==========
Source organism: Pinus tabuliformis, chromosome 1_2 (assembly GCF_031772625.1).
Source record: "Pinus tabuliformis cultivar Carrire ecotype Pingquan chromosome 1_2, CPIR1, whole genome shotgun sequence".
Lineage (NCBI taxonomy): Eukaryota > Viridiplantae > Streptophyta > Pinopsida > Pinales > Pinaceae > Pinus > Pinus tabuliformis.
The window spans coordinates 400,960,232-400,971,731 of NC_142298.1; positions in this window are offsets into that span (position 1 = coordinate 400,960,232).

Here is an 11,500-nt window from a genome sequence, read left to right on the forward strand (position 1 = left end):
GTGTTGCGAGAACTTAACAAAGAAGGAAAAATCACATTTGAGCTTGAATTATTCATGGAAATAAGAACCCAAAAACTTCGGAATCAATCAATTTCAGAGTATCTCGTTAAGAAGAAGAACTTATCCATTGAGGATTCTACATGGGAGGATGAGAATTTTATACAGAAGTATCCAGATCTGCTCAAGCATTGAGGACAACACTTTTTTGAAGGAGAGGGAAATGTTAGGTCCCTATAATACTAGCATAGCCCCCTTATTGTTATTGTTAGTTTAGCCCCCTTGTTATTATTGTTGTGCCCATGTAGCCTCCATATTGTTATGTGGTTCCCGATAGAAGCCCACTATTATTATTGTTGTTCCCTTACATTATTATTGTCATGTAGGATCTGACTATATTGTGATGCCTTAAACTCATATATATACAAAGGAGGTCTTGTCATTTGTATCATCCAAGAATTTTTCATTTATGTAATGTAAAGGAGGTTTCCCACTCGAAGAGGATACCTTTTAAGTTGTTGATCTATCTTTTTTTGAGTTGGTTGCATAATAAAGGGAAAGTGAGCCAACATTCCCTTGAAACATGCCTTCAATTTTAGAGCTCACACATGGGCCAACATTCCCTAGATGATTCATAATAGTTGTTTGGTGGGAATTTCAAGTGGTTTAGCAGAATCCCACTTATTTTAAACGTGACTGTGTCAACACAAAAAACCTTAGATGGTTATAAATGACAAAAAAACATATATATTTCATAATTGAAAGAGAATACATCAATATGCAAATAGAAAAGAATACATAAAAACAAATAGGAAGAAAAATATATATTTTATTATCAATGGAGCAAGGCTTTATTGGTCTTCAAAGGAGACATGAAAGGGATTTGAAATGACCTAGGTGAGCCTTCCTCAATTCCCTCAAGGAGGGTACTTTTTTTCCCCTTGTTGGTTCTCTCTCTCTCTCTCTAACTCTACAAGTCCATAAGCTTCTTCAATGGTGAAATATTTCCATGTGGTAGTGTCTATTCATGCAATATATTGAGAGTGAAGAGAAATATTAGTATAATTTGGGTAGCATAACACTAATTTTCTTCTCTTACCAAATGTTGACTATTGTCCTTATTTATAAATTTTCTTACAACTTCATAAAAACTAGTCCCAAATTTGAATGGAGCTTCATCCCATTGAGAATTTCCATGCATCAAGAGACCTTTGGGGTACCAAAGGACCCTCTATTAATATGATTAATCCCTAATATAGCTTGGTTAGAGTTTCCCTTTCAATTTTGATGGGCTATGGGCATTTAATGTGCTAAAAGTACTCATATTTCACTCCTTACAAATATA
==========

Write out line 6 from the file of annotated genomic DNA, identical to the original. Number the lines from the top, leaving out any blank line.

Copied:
GTGTTGCGAGAACTTAACAAAGAAGGAAAAATCACATTTGAGCTTGAATTATTCATGGAAATAAGAACCCAAAAACTTCGGAATCAATCAATTTCAGAGTATCTCGTTAAGAAGAAGAACTTATCCATTGAGGATTCTACATGGGAGGATGAGAATTTTATACAGAAGTATCCAGATCTGCTCAAGCATTGAGGACAACACTTTTTTGAAGGAGAGGGAAATGTTAGGTCCCTATAATACTAGCATAGCCCCCTTATTGTTATTGTTAGTTTAGCCCCCTTGTTATTATTGTTGTGCCCATGTAGCCTCCATATTGTTATGTGGTTCCCGATAGAAGCCCACTATTATTATTGTTGTTCCCTTACATTATTATTGTCATGTAGGATCTGACTATATTGTGATGCCTTAAACTCATATATATACAAAGGAGGTCTTGTCATTTGTATCATCCAAGAATTTTTCATTTATGTAATGTAAAGGAGGTTTCCCACTCGAAGAGGATACCTTTTAAGTTGTTGATCTATCTTTTTTTGAGTTGGTTGCATAATAAAGGGAAAGTGAGCCAACATTCCCTTGAAACATGCCTTCAATTTTAGAGCTCACACATGGGCCAACATTCCCTAGATGATTCATAATAGTTGTTTGGTGGGAATTTCAAGTGGTTTAGCAGAATCCCACTTATTTTAAACGTGACTGTGTCAACACAAAAAACCTTAGATGGTTATAAATGACAAAAAAACATATATATTTCATAATTGAAAGAGAATACATCAATATGCAAATAGAAAAGAATACATAAAAACAAATAGGAAGAAAAATATATATTTTATTATCAATGGAGCAAGGCTTTATTGGTCTTCAAAGGAGACATGAAAGGGATTTGAAATGACCTAGGTGAGCCTTCCTCAATTCCCTCAAGGAGGGTACTTTTTTTCCCCTTGTTGGTTCTCTCTCTCTCTCTCTAACTCTACAAGTCCATAAGCTTCTTCAATGGTGAAATATTTCCATGTGGTAGTGTCTATTCATGCAATATATTGAGAGTGAAGAGAAATATTAGTATAATTTGGGTAGCATAACACTAATTTTCTTCTCTTACCAAATGTTGACTATTGTCCTTATTTATAAATTTTCTTACAACTTCATAAAAACTAGTCCCAAATTTGAATGGAGCTTCATCCCATTGAGAATTTCCATGCATCAAGAGACCTTTGGGGTACCAAAGGACCCTCTATTAATATGATTAATCCCTAATATAGCTTGGTTAGAGTTTCCCTTTCAATTTTGATGGGCTATGGGCATTTAATGTGCTAAAAGTACTCATATTTCACTCCTTACAAATATA